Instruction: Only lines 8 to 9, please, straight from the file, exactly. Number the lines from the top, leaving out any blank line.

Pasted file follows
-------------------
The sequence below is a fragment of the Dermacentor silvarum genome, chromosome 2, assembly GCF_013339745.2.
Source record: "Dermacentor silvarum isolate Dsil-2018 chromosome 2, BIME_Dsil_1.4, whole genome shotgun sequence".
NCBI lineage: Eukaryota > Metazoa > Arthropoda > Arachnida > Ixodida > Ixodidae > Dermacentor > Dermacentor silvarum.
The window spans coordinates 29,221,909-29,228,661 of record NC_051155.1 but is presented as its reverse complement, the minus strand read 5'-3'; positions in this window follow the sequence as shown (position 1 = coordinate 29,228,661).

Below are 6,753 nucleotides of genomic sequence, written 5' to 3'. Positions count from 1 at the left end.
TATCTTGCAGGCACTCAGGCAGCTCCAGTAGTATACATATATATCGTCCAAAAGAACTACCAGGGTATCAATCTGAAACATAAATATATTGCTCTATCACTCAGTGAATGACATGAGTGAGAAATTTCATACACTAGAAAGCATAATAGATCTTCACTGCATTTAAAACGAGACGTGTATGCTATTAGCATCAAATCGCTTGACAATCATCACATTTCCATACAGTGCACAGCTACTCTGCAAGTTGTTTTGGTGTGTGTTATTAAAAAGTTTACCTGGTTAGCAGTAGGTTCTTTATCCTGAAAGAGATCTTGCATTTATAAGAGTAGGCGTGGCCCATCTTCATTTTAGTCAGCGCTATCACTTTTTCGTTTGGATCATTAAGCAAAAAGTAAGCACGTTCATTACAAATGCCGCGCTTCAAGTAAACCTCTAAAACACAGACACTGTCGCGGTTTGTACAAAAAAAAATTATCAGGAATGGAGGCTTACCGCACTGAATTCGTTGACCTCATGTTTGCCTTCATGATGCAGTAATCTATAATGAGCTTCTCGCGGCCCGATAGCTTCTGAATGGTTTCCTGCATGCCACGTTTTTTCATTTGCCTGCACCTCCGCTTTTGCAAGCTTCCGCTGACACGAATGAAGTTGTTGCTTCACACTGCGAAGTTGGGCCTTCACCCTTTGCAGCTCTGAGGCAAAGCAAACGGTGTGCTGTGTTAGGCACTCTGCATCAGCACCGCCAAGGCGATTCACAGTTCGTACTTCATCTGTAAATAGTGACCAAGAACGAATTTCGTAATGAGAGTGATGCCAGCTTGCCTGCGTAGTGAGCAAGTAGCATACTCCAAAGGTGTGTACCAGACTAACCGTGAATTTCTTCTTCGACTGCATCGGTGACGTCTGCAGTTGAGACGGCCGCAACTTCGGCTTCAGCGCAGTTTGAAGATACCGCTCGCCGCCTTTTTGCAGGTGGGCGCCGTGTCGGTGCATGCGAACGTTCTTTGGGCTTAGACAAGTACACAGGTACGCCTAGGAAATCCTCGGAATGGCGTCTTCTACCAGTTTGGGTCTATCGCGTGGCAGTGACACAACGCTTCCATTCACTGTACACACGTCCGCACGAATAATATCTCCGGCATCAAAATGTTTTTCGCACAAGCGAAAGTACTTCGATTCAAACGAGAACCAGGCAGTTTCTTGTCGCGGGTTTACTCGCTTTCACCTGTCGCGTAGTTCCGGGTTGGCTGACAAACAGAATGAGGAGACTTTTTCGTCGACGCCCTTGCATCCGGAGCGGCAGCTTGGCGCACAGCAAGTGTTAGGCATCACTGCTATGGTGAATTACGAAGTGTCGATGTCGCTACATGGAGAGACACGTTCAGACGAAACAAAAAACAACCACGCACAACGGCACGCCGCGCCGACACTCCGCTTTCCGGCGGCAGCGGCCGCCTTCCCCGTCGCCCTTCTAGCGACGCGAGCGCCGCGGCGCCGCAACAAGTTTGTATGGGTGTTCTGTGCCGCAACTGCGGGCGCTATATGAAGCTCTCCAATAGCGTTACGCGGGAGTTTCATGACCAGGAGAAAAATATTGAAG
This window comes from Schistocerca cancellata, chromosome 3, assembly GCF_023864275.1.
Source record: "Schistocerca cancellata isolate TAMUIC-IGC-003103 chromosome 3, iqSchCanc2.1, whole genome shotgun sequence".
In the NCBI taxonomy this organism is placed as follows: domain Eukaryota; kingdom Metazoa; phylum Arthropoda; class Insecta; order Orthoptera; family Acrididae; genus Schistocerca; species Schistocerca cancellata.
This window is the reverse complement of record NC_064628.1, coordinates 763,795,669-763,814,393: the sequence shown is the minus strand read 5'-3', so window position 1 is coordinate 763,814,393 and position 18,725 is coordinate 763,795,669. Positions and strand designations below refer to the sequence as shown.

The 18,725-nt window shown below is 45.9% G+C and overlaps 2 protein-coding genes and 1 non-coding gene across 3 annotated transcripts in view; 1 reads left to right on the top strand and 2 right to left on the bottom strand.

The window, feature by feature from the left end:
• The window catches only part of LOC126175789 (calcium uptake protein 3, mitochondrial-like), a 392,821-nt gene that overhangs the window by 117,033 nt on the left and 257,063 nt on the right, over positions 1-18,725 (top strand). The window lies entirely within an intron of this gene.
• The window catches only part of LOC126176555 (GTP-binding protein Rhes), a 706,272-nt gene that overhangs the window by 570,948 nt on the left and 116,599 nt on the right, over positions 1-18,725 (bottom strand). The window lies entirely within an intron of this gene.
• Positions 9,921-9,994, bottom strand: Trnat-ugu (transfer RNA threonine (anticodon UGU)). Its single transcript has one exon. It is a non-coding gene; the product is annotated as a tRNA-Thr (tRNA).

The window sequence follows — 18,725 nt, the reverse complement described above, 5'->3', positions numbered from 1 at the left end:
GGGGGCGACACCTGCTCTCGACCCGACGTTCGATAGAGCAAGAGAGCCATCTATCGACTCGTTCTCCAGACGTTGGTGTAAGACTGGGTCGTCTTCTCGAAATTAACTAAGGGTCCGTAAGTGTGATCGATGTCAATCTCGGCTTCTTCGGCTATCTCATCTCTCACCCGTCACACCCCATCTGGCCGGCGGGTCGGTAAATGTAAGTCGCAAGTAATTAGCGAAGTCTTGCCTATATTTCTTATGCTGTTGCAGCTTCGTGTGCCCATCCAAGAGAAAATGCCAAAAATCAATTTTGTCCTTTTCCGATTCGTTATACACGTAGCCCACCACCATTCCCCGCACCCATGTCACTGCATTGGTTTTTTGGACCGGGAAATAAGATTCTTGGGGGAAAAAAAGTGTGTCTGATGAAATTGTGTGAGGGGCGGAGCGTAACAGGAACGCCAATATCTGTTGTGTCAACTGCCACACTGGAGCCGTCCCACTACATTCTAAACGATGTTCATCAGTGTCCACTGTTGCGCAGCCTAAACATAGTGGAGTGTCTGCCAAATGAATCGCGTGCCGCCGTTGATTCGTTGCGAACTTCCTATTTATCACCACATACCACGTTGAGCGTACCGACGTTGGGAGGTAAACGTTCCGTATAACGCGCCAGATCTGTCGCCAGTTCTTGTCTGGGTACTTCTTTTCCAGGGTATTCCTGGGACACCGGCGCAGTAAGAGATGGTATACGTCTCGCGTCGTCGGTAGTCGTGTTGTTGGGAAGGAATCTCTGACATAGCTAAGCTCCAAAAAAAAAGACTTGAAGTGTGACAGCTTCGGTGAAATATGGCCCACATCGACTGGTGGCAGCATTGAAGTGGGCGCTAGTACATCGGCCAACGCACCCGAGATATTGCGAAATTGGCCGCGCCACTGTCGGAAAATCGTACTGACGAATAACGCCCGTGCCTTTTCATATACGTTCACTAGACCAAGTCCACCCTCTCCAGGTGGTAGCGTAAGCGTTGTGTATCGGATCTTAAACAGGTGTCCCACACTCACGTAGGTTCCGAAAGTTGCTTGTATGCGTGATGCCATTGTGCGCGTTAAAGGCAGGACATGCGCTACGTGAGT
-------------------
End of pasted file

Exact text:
Source record: "Schistocerca cancellata isolate TAMUIC-IGC-003103 chromosome 3, iqSchCanc2.1, whole genome shotgun sequence".
In the NCBI taxonomy this organism is placed as follows: domain Eukaryota; kingdom Metazoa; phylum Arthropoda; class Insecta; order Orthoptera; family Acrididae; genus Schistocerca; species Schistocerca cancellata.